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Posted 13 May 2012 - 04:22 pm

I will put my 2 pence in the farmers that dont like rooks that I have come across are the ones growing sugar beat as the rook eats the leather jacks and in doing so pull out the crop
they do eat chicks and eggs but are no way as bad as a crow.

#22 The Duncan

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Posted 13 May 2012 - 08:29 pm



so would you shoot them or not duncan as we can c your mad 4 the shooting.or have you never been ask by a farmer to sort a pest out i thought thats why they give permission

Damn right I shoot them - as I said they are an agricultural pest and I book brancher day off each year to do just that.
When I cook them, branchers taste better than fillet steak http://www.thehuntinglife.com/forums/pub...
I wasn't objecting to Rooks being shot, just the reasons given. A pest? yes. A criminal species akin to crows and magpies? No.

Duncan when is brancher day then. http://www.thehuntinglife.com/forums/pub... joe.
12th of May my friend :) Yesterday.

#23 The Duncan

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Posted 13 May 2012 - 08:31 pm

Never seen a rook working the hedgerow for nests :rolleyes: . That'll be crows. FFS.

#24 paulus

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Posted 13 May 2012 - 08:33 pm

Never seen a rook working the hedgerow for nests http://www.thehuntinglife.com/forums/pub... . That'll be crows. FFS.

wasting your time mate :laugh:

#25 The Duncan

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Posted 13 May 2012 - 08:36 pm


Never seen a rook working the hedgerow for nests http://www.thehuntinglife.com/forums/pub... . That'll be crows. FFS.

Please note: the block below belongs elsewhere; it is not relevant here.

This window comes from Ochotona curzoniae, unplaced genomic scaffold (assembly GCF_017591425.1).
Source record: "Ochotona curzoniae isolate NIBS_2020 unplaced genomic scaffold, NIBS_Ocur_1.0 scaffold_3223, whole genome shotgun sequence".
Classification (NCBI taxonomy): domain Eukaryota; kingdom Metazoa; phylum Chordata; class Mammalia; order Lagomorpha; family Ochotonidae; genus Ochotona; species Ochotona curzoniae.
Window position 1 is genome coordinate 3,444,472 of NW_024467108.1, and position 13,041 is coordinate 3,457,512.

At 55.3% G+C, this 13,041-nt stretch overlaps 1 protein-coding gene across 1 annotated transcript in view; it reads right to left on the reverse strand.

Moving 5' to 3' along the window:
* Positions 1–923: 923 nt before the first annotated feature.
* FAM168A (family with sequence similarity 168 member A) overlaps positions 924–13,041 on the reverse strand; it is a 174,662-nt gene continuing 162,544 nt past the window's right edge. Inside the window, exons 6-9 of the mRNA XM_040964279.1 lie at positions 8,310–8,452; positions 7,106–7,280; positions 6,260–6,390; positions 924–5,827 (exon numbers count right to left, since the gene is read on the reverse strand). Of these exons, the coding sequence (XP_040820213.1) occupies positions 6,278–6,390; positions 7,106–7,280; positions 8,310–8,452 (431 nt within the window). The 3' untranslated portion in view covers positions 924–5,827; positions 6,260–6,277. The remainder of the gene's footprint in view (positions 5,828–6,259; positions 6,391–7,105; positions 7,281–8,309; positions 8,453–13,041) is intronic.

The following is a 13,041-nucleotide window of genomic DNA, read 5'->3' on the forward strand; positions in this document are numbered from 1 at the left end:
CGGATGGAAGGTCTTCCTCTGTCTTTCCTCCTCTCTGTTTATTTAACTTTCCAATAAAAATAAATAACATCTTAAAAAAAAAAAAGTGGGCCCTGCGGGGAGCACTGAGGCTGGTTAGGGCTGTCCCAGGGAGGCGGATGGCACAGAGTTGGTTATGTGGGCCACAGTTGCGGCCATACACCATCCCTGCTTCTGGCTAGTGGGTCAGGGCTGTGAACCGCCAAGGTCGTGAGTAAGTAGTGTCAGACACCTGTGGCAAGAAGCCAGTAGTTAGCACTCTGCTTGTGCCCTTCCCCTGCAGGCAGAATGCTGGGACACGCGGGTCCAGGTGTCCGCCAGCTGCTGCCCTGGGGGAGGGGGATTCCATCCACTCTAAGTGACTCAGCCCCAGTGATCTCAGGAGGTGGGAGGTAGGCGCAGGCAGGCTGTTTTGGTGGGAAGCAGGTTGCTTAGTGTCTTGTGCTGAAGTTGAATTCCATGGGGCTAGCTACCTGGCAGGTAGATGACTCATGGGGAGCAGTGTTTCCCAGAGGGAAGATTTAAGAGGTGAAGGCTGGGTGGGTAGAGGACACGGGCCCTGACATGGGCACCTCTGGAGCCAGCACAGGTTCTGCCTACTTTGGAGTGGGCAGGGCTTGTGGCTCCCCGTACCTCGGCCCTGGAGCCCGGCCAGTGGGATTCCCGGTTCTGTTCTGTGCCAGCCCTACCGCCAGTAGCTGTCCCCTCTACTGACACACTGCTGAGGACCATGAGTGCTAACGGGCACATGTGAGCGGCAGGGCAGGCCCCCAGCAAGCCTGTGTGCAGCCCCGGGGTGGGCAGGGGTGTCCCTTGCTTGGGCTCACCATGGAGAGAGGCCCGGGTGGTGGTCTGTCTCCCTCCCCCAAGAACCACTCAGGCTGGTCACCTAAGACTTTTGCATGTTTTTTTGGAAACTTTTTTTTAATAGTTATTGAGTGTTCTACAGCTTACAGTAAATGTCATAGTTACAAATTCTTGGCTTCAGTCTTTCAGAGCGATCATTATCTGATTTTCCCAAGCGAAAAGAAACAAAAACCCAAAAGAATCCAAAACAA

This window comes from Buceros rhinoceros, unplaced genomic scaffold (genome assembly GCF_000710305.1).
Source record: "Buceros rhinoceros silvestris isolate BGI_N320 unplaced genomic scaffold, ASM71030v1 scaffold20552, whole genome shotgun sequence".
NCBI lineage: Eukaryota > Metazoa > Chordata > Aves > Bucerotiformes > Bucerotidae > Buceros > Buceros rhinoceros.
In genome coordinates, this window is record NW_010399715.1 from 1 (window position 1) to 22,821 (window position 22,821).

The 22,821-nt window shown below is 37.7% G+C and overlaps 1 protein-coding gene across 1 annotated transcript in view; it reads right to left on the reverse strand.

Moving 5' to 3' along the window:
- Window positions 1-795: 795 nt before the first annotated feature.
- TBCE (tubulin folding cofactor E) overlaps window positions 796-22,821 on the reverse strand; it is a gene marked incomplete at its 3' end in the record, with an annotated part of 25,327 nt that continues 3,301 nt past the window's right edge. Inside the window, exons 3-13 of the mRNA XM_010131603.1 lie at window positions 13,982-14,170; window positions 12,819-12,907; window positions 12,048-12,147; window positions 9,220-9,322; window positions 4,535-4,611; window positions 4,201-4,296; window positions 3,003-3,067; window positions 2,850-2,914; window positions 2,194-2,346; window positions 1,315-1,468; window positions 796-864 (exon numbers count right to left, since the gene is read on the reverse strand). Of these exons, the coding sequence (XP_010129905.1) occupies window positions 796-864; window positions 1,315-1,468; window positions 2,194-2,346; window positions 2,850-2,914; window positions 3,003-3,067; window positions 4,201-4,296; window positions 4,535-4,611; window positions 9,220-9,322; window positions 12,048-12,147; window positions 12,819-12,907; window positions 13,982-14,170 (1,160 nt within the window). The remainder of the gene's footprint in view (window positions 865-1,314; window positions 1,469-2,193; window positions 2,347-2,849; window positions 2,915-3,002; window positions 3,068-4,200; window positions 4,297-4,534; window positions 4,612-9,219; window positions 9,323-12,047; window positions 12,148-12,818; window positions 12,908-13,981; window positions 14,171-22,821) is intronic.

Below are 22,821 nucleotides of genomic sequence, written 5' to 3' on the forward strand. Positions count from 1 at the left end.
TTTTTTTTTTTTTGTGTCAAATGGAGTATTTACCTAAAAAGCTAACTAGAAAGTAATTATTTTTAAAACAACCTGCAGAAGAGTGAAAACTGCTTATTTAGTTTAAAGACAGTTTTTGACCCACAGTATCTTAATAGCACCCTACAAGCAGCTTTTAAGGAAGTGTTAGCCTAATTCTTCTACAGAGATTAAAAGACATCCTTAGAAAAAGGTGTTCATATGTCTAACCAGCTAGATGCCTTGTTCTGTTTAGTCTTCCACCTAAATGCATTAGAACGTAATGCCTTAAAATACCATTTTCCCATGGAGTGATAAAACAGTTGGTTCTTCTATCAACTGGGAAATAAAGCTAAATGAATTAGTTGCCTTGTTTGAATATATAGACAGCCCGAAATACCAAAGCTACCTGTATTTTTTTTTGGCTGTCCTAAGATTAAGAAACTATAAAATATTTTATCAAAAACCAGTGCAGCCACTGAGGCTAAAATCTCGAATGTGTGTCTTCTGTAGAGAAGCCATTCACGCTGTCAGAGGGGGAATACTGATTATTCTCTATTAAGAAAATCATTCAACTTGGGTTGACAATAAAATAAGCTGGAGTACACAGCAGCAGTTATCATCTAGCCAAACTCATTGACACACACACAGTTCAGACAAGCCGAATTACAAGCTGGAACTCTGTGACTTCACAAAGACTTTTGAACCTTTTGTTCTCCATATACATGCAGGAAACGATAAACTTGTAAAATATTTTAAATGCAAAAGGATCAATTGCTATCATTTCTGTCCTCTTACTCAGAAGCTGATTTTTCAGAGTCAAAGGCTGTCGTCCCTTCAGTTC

wasting your time mate http://www.thehuntinglife.com/forums/pub...
I know, I know....'you can't educate pork'!

#26 Mark White

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Posted 14 May 2012 - 09:12 am

I have a old bird book of britian and it quite clearly says they will eat young birds and eggs along with other stuff, it maybe they eat them as opportunists rather then going out there way to actively hunt them. off topic but just because you have never seen it does not mean it does not happen people say kestrels dont or cant eat rabbits as they are to small but i have seen this with my own eyes a wild one that is, and trained ones will take them to but books say other wise reading this back to myself maybe they dont eat chicks or eggs just my book say they do. lol

#27 Millet

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Posted 14 May 2012 - 10:55 am

In all the year's i have spent in the countryside i am yet to see a rook raiding a bird's nest for egg's and young..now on the other hand i have seen carrion crow's and magpie's do it on countless occasion's..
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#28 paulus

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Posted 14 May 2012 - 12:03 pm

i think people need to learn how to tell a crow from a rook, its all in the trousers :laugh: http://www.garden-bi.../birds/rook.htm
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#29 MOO

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Posted 14 May 2012 - 03:53 pm

so for all the corvid experts how do you tell a young crow from a young rook????? and duncan if you shoot branchers on the 12th of May you would be too late most years especialy this year

#30 Millet

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Posted 14 May 2012 - 04:05 pm

Moo i can tell buy looking at the beak it's more pointed also rook's have more feathering on the leg's and rook's tend to walk more rather than hopping like carrion's do most of the time..